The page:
Children's Christmas story A Floating Christmas by David Martin


 
 
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A Floating Christmas
 
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Underneath the bridge which arched over the Porter Village Lock, a mile outside Marmile, a young boy sat on the bank by the pond, dreaming about Christmas day which was only two days away and which quirkily, was also his 12th Birthday.
 
Stuart Sumper was always dreaming.
He dreamed when he was at school.
He dreamed when he was in bed.
He dreamed when he was having his breakfast.
Now however, his dreams were concentrated on Christmas and what kind of day it might be.
 
Last year and the year before, and the year before that, he celebrated Christmas and his Birthday at home with his mother, Matilda Sumper, his younger sister Beatrice Sumper and his Father Pogo Sumper, a nickname he had been given during his school days, when he used to spend all his waking hours jumping on a Pogo Stick
 
His mother was always cajoling him and telling him; "Stuart Sumper, your dreams will get you into a heap of trouble one of these days."
 
Trouble was though; young Stuart enjoyed dreaming more than he enjoyed real life. In his dreams his world was always a happy place but in real life, it was sometimes not very nice.
 
So as he sat on the bank and dreamed away, a boat drifted by and from the deck a friendly voice shouted; "Ahoy there young Stuart, would you like to come aboard?"
The young lad didn't need a second invitation; he jumped up and took the hand of Jess Brown, the local Porter Village Fisherman, and clambered aboard.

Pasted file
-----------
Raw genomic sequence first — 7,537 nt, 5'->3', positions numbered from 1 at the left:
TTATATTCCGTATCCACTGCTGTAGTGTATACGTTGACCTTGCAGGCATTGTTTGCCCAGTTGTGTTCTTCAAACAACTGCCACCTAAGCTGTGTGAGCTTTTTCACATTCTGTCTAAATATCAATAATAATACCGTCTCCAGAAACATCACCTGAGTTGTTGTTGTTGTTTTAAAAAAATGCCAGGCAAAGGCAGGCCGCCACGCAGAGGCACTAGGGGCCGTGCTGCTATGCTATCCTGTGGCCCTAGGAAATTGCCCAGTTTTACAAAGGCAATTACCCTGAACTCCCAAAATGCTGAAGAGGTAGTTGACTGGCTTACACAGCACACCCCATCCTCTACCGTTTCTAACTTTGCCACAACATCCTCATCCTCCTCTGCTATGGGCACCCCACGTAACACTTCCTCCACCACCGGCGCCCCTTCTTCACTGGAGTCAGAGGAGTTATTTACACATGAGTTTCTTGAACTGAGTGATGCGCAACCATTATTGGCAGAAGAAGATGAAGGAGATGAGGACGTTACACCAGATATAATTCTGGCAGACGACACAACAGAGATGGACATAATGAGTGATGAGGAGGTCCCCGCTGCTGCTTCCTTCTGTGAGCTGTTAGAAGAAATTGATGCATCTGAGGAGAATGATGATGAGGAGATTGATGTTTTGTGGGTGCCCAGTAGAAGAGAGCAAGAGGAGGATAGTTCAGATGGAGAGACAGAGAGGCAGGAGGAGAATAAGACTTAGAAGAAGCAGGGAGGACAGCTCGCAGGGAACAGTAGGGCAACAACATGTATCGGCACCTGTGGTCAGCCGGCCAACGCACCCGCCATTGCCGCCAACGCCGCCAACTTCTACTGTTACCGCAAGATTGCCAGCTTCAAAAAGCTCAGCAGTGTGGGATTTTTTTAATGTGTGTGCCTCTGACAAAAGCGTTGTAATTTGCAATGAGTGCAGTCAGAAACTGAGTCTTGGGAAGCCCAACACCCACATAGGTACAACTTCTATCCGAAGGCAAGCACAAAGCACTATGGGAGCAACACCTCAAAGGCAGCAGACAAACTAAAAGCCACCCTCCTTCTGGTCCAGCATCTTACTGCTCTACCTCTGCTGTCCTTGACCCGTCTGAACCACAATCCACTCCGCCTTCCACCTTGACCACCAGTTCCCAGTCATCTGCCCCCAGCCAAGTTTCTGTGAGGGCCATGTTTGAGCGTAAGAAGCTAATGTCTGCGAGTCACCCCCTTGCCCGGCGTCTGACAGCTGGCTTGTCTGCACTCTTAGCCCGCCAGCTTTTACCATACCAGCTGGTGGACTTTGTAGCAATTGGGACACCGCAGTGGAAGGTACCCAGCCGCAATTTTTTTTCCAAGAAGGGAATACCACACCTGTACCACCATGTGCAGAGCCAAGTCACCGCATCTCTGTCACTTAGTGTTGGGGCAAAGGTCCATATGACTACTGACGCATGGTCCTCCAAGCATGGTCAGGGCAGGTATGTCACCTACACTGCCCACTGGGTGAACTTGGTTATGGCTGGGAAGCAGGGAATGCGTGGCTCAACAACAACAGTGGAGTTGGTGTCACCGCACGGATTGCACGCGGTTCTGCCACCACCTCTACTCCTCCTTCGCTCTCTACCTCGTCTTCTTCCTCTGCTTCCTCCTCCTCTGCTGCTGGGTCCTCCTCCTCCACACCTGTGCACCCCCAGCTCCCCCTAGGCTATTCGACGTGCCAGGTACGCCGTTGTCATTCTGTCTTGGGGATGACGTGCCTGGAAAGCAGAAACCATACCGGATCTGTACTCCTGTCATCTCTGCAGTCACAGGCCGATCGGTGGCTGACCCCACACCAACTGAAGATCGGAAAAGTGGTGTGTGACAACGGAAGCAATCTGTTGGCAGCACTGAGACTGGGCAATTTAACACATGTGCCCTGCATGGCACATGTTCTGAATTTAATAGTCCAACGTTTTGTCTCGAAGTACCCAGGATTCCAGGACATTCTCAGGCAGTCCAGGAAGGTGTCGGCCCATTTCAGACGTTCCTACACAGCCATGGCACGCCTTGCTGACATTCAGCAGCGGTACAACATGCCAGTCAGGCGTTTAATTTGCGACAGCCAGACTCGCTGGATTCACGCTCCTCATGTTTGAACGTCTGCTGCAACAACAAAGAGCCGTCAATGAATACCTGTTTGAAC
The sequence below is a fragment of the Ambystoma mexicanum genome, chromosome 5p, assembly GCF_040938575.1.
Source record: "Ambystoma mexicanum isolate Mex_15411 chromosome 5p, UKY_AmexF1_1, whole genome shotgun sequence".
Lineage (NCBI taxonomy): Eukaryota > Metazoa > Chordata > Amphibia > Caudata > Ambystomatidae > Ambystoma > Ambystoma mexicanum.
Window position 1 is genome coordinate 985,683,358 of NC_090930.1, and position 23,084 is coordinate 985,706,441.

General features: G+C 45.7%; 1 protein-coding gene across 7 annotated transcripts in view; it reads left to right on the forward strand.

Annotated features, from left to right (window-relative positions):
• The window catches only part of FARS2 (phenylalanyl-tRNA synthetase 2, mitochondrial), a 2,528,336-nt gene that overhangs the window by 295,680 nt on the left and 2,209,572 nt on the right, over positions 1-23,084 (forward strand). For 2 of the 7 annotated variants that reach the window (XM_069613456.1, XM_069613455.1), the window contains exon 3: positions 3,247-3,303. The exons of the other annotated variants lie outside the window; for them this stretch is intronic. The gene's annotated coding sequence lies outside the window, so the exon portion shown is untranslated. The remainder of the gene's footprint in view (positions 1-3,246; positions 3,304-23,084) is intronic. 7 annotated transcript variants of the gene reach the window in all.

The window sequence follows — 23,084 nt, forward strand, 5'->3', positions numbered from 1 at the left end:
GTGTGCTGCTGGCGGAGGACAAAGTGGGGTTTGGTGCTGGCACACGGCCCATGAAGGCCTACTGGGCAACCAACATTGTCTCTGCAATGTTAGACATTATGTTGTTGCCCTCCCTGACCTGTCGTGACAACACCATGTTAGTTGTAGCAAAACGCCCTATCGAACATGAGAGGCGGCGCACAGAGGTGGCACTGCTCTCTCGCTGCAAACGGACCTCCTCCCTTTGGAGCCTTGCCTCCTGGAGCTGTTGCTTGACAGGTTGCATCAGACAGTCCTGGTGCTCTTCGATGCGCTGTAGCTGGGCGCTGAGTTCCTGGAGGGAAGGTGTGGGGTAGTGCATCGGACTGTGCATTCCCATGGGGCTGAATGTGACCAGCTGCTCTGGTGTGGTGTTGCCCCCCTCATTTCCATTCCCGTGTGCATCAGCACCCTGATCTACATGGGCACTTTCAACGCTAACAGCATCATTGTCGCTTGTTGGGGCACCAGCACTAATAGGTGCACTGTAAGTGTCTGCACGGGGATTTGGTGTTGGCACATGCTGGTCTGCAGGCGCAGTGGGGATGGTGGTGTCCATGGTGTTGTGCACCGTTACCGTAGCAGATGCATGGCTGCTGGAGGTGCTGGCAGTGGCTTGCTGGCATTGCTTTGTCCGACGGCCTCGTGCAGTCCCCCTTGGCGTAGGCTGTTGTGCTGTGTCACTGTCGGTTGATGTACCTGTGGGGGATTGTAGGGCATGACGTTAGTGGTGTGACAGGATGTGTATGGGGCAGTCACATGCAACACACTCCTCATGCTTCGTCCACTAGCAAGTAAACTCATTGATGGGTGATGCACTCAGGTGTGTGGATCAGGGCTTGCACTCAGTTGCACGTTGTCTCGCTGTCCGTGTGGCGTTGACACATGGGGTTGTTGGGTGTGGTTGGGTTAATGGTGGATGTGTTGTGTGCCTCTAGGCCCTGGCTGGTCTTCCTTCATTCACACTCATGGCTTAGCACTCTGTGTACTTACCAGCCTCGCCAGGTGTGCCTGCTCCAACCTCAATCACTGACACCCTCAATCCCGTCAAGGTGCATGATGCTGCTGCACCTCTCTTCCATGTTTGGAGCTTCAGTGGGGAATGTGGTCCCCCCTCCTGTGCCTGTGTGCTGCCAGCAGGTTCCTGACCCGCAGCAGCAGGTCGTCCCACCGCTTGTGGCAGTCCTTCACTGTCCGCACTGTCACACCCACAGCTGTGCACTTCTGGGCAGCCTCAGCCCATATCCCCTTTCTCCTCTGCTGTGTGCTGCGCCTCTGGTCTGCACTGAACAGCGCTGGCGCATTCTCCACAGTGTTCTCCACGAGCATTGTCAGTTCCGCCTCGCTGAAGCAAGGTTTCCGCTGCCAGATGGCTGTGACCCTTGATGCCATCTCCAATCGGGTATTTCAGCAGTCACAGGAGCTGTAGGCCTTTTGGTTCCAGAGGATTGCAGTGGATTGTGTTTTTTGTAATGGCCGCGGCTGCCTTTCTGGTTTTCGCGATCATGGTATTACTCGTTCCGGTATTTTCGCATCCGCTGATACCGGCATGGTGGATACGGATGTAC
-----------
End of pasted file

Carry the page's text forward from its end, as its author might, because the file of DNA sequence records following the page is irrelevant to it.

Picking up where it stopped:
Jess and his father Pogo were best pals from school days.
"Now what was you a'dreaming about there young Stuart me lad" said Jess "You was a'lookin' a bit sad."
Jess told the old sea dog his tale, that every year he looked forward to Christmas Day and every year it was a bit ordinary with no frills.
As he told Jess, the weather beaten face of the fisherman seemed to crack into a smile but he said nothing.
 
And so, two days passed and Christmas day dawned.
Stuart awoke with a hearty crashing of young feet on the landing as his little sister Beatrice flew into his room and jumped on his bed..
"Wakey Wakey birthday boy!" she screamed as she pushed a parcel into his dreamy hands. Swiftly up the stairs came his father and mother, all smiles and both bearing gifts.
"Now then young Stuart me lad, quick quick, up you get and get dressed we're off out today" fired his Dad.
 
Stuart was open mouthed and in a state of shock. Did he hear his father say 'off out?'
 
He got dressed as fast as he could and no sooner had the family gobbled up their breakfast they all piled into Mr. Sumper's old Ford Anglia and set off with a trundle and splutter.
 
Stuart could hardly contain his excitement.
The rickety old car wound through the village to the docks.
On arrival Stuart saw with utter disbelief old Jess at the quay, dressed in full Captain's uniform, saluting by his boat.
Aboard the vessel he could see all his pals from his class at school and a great big sign hanging from the mast flew in the wind, with the words in big red paint which said;
 
'MERRY CHRISTMAS AND HAPPY BIRTHDAY TO STUART OUR FRIEND'
 
Stuart was now in a state of daze.
His parents ushered him aboard the boat and amidst yelling, hooting and cheering, Captain Jess set sail up the river for Marmile.
 
On the way all his friends sang Happy Birthday and they gave him presents.
Stuart had the most enjoyable Birthday on that day that he could ever remember.
 
It also made him realise that sometimes dreams really can come true.
 

The End
 
 
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